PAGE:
- Completion rates are the fundamental usability metric: A binary measure of pass and fail (coded as 1 or 0) provides a simple metric of success. If users cannot complete a task, not much else matters with respect to usability or utility.
- Easy to understand: They are easy to collect and easy to understand for both engineers and executives. You don’t need to be a statistician to understand what it means when only 20% of your users can complete key tasks on an application.
- They are popular: Completion rates are used in approximately 86% of summative usability tests and around 79% of formative tests.
- Can be collected at any stage of development: Completion rates work well for low-fidelity prototypes through full fidelity benchmark testing.
- Have pre-defined success criteria: Prior to testing, determine what things must happen to consider a task successful. Focus on the outcome of the task (did the user get to the right page, submit the right information) not necessarily the path to completion (although that is important too).
- Context Matters: What makes a good task completion rate depends on the context. Where the consequences of failure are high (loss of money, life, reputation etc.,) you’ll want high completion rates. Past studies or other tests using a similar interface in a similar field can provide guidance on what’s acceptable.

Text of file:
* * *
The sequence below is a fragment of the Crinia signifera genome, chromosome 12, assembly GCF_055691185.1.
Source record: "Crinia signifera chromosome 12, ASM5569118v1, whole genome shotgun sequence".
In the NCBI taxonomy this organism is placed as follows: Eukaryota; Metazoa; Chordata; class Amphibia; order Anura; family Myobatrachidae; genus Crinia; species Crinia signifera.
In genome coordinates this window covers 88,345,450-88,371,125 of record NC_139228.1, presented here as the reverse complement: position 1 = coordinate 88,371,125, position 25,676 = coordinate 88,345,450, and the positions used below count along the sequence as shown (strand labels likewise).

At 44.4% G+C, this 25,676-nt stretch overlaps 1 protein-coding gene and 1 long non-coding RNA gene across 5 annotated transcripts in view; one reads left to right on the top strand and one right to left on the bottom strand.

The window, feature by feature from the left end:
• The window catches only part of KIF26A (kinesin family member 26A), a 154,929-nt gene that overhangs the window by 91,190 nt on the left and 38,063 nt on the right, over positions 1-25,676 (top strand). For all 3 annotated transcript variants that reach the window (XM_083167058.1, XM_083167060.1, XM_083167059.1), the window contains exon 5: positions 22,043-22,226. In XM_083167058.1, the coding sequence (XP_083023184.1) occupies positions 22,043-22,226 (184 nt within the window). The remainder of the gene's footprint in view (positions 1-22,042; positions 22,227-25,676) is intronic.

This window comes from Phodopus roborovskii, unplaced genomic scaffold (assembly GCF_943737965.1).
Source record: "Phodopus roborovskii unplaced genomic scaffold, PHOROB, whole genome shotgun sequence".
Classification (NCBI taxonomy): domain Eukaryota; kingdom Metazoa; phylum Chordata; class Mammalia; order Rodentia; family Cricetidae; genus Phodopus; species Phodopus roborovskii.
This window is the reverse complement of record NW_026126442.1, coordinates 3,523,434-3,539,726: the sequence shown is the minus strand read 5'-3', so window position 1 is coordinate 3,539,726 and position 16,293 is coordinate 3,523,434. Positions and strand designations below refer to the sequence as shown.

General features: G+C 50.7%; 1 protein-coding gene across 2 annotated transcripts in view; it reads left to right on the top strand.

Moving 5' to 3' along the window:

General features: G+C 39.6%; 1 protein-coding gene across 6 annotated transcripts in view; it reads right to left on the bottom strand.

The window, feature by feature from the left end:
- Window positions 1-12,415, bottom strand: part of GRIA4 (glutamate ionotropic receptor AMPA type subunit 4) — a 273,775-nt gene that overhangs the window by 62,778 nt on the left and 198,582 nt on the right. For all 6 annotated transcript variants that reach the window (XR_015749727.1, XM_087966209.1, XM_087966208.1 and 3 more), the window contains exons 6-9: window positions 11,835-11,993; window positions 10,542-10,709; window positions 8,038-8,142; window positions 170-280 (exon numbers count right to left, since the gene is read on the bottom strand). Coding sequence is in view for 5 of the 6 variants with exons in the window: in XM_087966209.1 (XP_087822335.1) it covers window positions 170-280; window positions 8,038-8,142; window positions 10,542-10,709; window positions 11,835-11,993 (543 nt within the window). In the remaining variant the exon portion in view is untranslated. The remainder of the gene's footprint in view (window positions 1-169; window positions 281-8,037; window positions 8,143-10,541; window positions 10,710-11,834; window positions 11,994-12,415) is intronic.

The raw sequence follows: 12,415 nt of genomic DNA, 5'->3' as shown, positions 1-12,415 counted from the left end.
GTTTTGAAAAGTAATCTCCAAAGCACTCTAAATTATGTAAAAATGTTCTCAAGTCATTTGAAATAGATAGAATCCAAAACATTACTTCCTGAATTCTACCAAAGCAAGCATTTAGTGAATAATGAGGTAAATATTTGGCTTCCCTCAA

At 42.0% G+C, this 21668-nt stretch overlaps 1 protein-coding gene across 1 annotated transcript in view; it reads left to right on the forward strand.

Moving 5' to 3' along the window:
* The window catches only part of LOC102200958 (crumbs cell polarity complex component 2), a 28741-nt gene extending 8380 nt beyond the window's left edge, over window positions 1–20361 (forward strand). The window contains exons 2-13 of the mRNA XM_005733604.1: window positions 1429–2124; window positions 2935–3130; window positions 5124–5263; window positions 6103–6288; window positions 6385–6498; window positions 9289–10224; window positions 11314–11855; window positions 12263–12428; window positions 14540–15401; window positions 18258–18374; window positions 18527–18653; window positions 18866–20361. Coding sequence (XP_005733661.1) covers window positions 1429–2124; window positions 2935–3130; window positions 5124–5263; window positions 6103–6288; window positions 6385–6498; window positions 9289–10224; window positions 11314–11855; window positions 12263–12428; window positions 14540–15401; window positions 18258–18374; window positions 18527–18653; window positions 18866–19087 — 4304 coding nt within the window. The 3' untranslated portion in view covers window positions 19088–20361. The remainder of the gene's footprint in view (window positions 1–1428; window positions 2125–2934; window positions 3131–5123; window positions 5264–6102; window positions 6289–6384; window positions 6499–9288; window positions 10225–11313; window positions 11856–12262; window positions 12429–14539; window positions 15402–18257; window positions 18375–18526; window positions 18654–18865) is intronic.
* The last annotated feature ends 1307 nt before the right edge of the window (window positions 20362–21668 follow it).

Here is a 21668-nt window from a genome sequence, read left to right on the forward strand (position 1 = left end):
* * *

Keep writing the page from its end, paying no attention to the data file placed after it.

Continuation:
- The average task completion rate is 78%: If you have absolutely no clue as to what a good benchmark for a completion rate is, use 78%. This is the average from a database of almost 1200 software and website tasks across several products and domains. As you get more information, update the benchmark.
- Compute a Confidence Interval around Completion rate using the adjusted Wald confidence interval. It is accurate for any sample size. For example, if 1 out of 5 users complete a task, the 95% confidence interval is 2% to 64%. While the interval width is wide (over 60 percentage points), its highly improbable that the completion rate will ever exceed 70%.
- To ensure a task-completion rate is at least 70%, plan on testing at least 8 users: If all 8 users complete the task, you can conclude with 95% confidence that the completion rate exceeds 70% (to ensure a 90% completion you plan on testing a minimum of 30 users).
- Around 14% of users who fail a task still rate it as super easy to do: The correlation between task success and task difficulty ratings is around .5. This means that task-ratings only predict around 25% of completion rates. The explanatory power isn’t higher because some users don’t know they failed the task and others complete the task but still think it’s difficult.
Learn More: UX Measurement Boot Camp
Intensive Training on UX Methods, Metrics and Measurement
|Fall 2020: Delivered Online|